Why you think it’s fine: You’re not literally trying to buy their love/forgiveness, you’re showing them how much you care about them. It will let them know that everything is back to normal and that even though you were kind of mean before, you’re going to be really nice and take them out to a fancy restaurant to prove that you care.

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Why it’s toxic: If your partner is still upset with you, no gift or gesture will truly solve the root of the problem if it’s not related. Buying them that thing they need or surprising them with a weekend beach trip sounds like a good idea, but they don’t need to just be put in a good mood, they need the conflict truly resolved.

10. Biting your tongue is always best so as not to hurt their feelings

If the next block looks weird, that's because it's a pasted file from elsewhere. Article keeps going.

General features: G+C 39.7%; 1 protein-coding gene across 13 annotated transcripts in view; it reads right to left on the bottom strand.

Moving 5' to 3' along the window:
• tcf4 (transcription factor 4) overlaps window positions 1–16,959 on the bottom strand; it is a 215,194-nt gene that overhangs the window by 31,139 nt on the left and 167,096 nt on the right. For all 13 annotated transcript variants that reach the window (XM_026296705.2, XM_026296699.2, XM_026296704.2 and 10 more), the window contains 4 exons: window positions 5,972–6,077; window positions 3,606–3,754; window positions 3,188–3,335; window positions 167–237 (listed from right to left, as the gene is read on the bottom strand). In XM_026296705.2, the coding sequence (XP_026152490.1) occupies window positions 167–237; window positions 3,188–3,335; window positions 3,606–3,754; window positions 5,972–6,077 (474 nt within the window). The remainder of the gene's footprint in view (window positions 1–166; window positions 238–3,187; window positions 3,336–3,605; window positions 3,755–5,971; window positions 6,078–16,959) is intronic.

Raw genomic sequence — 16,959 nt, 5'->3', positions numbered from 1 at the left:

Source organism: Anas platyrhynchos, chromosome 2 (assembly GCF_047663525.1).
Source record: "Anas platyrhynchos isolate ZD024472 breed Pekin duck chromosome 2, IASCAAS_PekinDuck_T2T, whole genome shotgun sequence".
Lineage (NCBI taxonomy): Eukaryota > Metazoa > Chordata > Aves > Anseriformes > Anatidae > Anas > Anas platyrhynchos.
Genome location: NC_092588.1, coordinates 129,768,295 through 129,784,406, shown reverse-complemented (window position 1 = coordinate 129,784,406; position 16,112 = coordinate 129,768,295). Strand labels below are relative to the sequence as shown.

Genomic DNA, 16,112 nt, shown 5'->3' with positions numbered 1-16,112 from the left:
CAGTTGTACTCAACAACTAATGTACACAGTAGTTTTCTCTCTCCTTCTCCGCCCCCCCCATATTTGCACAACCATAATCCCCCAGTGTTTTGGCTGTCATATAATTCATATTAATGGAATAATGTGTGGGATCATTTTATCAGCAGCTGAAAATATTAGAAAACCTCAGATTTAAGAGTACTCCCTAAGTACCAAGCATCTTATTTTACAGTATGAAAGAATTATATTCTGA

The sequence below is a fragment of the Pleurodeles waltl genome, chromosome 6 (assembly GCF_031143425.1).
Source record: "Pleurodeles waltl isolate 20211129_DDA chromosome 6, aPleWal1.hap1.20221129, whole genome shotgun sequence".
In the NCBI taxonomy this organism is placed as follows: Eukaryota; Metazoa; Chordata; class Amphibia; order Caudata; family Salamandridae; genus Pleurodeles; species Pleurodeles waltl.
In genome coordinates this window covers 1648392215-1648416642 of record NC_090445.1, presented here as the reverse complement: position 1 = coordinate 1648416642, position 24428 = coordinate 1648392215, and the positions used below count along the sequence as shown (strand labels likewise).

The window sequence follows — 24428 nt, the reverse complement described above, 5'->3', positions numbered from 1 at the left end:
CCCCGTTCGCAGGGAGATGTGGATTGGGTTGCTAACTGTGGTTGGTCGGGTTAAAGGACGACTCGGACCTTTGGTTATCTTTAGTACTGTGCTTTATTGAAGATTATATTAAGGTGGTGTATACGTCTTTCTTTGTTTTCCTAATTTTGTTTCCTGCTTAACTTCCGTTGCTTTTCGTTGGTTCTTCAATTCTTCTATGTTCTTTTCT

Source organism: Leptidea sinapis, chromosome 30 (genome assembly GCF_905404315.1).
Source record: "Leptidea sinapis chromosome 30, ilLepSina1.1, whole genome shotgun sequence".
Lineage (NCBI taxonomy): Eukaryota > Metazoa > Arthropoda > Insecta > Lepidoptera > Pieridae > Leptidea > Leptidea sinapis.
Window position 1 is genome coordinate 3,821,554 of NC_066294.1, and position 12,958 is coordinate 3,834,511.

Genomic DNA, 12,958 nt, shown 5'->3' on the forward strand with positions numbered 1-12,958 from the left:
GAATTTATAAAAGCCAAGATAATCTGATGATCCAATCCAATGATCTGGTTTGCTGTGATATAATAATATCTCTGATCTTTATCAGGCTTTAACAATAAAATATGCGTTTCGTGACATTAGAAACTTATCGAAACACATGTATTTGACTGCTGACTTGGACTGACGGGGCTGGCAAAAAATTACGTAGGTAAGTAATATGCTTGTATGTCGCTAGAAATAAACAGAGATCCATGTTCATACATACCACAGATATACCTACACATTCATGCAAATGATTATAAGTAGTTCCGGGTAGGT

Why you think it’s fine: You don’t want to hurt the feelings of the person you love, so you tell little white lies or hold your tongue when your opinion of something they say/wear/do is less than positive. That’s the nice thing to do.

Why it’s toxic: You can still treat your partner well without avoiding all disagreement or criticism. There is a zone between overly nice and total jerk, you know. Most people can recognize the difference between a mean or insensitive comment and one that simply doesn’t agree with them 100 percent.

Featured photo credit: I against I/Raul Lieberwirth via flic.kr

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Last Updated on January 15, 2021

7 Ways To Have More Confident Body Language

7 Ways To Have More Confident Body Language

The popular idiomatic saying that “actions speak louder than words” has been around for centuries, but even to this day, most people struggle with at least one area of nonverbal communication. Consequently, many of us aspire to have more confident body language but don’t have the knowledge and tools necessary to change what are largely unconscious behaviors.